Today, how can Gantz even consider sitting in a government with a man who accuses him of serious mental deficiencies and considers him a pathetic imposter, trying to emulate him (Netanyahu)? A national-unity government is still the most desired sort of government that Israel needs, but the Likud will simply have to “come to.” True, 48% of the voters want Netanyahu to continue to serve as prime minister no matter what, but 52% want the Bibi-era to come to an end immediately, and believe that if Netanyahu remains prime minister he will tear down several additional tiers of Israel’s democratic system – especially those in charge of law enforcement and the upholding of integrity.
Fourth elections in the summer cannot be ruled out, since at the moment it doesn’t seem that Netanyahu is ready to step down, the Likud will consider replacing him, or the legal system will force him to take time out, until such time as he stands trial and is (or is not) exonerated of all the charges against him.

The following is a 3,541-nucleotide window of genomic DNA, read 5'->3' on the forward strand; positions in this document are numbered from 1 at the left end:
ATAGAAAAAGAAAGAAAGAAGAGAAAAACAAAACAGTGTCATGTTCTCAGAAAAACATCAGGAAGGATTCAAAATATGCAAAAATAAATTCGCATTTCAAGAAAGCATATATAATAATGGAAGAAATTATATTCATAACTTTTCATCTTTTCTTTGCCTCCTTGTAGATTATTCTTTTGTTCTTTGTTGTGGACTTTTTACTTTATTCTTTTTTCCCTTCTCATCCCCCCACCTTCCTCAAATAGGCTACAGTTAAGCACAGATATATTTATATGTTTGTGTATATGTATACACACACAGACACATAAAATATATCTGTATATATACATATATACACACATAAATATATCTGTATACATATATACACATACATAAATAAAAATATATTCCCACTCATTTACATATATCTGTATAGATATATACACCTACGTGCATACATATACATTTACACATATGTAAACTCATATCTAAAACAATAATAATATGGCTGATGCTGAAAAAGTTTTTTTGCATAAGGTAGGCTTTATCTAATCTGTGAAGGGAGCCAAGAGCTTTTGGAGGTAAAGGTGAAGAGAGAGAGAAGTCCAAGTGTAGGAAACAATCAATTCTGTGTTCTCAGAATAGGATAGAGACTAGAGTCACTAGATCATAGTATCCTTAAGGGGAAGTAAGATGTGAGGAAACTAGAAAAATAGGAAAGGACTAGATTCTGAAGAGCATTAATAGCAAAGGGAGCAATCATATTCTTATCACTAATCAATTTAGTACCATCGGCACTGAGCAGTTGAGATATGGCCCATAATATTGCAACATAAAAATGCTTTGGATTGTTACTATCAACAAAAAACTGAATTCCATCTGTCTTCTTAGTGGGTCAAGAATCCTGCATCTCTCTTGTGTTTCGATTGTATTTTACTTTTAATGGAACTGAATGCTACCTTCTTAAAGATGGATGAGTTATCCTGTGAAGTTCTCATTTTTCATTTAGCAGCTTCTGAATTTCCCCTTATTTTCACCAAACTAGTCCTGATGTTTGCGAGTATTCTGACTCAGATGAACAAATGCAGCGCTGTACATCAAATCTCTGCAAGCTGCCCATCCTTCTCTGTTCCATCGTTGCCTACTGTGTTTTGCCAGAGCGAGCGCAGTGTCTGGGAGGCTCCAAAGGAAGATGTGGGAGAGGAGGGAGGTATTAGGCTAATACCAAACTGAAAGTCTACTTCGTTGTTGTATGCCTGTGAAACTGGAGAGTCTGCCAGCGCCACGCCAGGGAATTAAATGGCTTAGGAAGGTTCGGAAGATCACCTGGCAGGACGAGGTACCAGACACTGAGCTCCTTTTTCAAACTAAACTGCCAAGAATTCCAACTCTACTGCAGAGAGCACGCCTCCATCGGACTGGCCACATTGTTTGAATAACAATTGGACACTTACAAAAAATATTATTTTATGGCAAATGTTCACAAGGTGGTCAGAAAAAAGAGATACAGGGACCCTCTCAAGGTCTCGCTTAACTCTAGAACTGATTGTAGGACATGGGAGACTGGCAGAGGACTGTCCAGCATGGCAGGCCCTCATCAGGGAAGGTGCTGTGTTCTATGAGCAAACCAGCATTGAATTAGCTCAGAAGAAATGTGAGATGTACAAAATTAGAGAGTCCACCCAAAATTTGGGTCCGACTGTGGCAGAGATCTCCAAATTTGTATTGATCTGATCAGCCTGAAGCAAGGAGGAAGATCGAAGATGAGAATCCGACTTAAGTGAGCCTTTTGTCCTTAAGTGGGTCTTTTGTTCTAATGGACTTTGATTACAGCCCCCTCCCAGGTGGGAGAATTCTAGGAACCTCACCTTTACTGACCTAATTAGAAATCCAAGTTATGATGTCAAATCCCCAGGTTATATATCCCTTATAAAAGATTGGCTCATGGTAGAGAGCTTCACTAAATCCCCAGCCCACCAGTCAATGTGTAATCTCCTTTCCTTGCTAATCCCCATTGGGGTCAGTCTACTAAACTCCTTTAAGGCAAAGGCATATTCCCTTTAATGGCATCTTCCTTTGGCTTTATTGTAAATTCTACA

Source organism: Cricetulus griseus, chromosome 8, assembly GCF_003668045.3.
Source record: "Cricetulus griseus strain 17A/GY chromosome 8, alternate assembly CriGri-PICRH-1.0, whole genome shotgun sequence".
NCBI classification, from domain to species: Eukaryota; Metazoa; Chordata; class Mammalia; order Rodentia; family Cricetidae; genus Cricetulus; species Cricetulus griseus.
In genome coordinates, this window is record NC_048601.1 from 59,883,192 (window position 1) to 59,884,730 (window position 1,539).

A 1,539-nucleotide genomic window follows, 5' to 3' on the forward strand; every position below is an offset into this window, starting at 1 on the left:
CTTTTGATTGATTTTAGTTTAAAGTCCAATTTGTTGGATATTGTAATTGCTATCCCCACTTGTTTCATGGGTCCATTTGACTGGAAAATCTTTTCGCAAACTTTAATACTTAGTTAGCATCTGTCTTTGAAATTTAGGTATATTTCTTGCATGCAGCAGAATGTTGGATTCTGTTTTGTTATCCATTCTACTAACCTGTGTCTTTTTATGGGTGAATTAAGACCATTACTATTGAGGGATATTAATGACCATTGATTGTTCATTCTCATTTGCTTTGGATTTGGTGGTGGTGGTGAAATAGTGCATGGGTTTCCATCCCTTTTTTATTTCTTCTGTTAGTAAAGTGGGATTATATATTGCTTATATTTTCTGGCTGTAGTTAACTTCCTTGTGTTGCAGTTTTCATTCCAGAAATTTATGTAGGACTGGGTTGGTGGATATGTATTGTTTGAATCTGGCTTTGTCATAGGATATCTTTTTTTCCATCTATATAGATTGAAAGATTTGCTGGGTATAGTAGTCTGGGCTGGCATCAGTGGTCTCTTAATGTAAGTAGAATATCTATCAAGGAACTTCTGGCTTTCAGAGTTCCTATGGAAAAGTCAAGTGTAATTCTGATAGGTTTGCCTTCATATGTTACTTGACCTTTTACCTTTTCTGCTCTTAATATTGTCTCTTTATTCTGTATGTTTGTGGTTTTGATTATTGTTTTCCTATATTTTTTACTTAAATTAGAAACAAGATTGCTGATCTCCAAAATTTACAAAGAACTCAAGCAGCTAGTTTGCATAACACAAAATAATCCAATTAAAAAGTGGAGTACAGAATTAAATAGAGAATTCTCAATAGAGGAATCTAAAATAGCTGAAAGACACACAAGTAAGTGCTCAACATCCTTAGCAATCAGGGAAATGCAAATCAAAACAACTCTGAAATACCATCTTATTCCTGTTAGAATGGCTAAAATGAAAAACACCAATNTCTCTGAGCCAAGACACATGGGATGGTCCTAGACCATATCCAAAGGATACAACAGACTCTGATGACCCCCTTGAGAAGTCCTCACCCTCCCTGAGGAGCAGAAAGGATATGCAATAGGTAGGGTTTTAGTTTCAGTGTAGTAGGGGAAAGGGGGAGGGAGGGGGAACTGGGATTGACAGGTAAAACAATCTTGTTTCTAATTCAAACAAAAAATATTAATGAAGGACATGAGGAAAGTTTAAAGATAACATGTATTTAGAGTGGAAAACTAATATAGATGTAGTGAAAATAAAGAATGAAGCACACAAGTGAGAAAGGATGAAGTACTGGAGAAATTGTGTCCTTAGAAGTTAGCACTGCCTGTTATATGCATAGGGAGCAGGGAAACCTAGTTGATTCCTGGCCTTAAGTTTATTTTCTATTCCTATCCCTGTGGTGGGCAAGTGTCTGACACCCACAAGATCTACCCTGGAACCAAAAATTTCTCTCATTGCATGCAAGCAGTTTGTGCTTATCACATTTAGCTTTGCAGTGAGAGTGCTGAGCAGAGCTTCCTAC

Whether the third option will materialize depends on whether Blue and White will finally decide to start taking action, and will be judicious enough to avoid all the pitfalls on the way to realizing it. It will certainly not be easy. Netanyahu and the Likud will do everything in their power to prevent Blue and White from forming a narrow government, and from managing the very complicated juggling act – involving Labor-Gesher-Meretz, Liberman and the Joint List – required to form it. It is a challenge for the Blue and White cockpit.